The Poison Boy by Fletcher Moss
|The Poison Boy by Fletcher Moss
|Category: Confident Readers
|Reviewer: Linda Lawlor
|Summary: Dalton Fly almost dies in the opening pages of this gripping story: not surprising, considering he is one of a band of food tasters in a city rent with mistrust and rivalry. And things don't get any easier as he and his friends try to rescue other victims from the devious and relentless killer.
|Date: April 2013
|Publisher: Chicken House
|External links: Author's website
Life in the city of Highlions has suddenly become a lot more dangerous, even for a 'poison boy'. Dalton and Bennie were sent to a banquet to check the food, and when the book opens our hero has just recovered consciousness to find himself lying on the floor covered in Bennie's blood. His friend has been poisoned and died horribly, having literally vomited up his stomach (apologies if you're eating your tea, but this is not a book for sensitive souls), and the same poison has caused Dalton to lose his memory of the whole event. Unfortunately this is by no means the end of his troubles, as the murderer is determined to remove all witnesses.
The old Duke has just died, without leaving an heir, and the great Houses of Highlion are fighting among themselves for the position of ruler. Some time previously the Duke fell ill and all the children of those same Houses who were in line to inherit the title found themselves under threat. So now they are all hidden around the city in the charge of guardians, far from their families: a few in schools, others locked away in private houses. And someone who knows their whereabouts is determined to kill every one of them in order that his chosen candidate can take power.
Dalton and another poison boy, Sal, are forced to flee. On their journey they save the life of Scarlet, a beautiful young girl who is on the killer's list. And that's where one of the real strengths of this book becomes evident. Scarlet is an intriguing character, determined to the point of being headstrong, and as courageous as any boy. She is not the type to submit quietly to rescue: in fact, she does a fair amount of rescuing herself (the character of Princess Leia in the Star Wars films comes readily to mind). Many of the other characters, even minor ones, have equally well-rounded and fascinating personalities. There is the Eyesdown, who knows all the gossip in town. He makes his living stealing and selling letters, and has a particular grudge against Dalton. Luke, the daughter of noble parents, spends her time condemning wealth and privilege (when she's not climbing chimneys). And the evil Tench has a mind as ugly and deformed as his face.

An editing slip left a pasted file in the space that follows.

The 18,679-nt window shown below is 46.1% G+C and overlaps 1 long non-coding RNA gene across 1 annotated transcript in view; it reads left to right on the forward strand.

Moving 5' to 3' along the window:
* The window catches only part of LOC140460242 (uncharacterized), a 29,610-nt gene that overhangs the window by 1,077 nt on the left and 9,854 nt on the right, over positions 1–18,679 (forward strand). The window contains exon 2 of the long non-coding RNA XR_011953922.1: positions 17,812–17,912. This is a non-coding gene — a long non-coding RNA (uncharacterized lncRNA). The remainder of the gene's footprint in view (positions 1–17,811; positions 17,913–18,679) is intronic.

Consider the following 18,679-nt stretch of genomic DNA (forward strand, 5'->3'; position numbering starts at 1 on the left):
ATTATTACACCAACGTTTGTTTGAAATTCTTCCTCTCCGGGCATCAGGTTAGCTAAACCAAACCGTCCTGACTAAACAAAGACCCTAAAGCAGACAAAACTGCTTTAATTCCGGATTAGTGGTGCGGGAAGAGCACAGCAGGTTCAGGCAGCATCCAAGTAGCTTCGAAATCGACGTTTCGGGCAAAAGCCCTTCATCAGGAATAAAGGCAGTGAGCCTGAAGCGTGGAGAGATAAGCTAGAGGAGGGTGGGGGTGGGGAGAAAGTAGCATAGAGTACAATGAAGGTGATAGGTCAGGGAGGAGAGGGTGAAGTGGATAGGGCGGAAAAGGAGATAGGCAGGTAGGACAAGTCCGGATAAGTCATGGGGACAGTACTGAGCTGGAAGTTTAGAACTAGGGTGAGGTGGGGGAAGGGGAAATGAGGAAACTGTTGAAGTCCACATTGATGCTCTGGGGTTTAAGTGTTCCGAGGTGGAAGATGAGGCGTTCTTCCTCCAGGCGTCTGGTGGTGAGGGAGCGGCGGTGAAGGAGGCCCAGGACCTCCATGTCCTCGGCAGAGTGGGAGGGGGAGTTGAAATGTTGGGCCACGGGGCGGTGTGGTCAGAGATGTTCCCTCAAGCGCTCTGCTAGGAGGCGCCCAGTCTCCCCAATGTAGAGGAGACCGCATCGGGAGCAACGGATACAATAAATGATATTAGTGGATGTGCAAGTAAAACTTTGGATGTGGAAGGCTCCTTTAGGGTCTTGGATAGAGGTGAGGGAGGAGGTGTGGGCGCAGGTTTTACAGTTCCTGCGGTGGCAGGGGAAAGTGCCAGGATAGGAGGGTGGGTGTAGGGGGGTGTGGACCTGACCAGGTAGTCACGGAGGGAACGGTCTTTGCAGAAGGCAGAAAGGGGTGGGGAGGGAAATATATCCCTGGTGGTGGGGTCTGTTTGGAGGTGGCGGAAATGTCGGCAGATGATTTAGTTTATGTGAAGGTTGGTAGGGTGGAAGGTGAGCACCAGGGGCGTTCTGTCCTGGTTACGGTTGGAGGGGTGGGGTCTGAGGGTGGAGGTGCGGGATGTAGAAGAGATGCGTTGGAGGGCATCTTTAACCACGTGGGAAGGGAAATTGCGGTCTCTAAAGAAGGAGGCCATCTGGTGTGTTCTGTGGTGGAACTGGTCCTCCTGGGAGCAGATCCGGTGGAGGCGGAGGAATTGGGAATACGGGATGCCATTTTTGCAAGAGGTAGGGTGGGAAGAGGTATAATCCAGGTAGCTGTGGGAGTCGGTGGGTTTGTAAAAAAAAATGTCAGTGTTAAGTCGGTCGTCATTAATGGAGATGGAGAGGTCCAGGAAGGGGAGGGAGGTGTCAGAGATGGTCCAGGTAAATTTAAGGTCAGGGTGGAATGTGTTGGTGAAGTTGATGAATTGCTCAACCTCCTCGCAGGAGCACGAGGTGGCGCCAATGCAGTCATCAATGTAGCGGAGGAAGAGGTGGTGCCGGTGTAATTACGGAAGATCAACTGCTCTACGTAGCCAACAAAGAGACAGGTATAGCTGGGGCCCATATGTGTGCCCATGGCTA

This thrilling tale moves at breakneck speed, with danger never far away. And although one plot-line involving Dalton soon becomes clear, readers will be kept guessing about the traitor until almost the last page — though even then Dalton has further problems to face. Be warned: this is not a happy-ever-after story in the conventional sense, so it might be more suitable for readers at the upper end of the confident-reader range. Several people, some of them children, are badly hurt, and a few die. Dalton lives in a violent and dangerous world, and his profession is not one which promises a long life. It is a rich and exciting story from a prize-winning author, and readers will be delighted to hear that a sequel is on the cards.
Readers with a strong stomach and a taste for the violence and death which are an integral part of this book will also enjoy Ash Mistry and the Savage Fortress by Sarwat Chadda. And another beautifully-structured and convincing world (though less gory) can be found in A Face Like Glass by Frances Hardinge.
You can read more book reviews or buy The Poison Boy by Fletcher Moss at Amazon.co.uk Amazon currently charges £2.99 for standard delivery for orders under £20, over which delivery is free.
You can read more book reviews or buy The Poison Boy by Fletcher Moss at Amazon.com.
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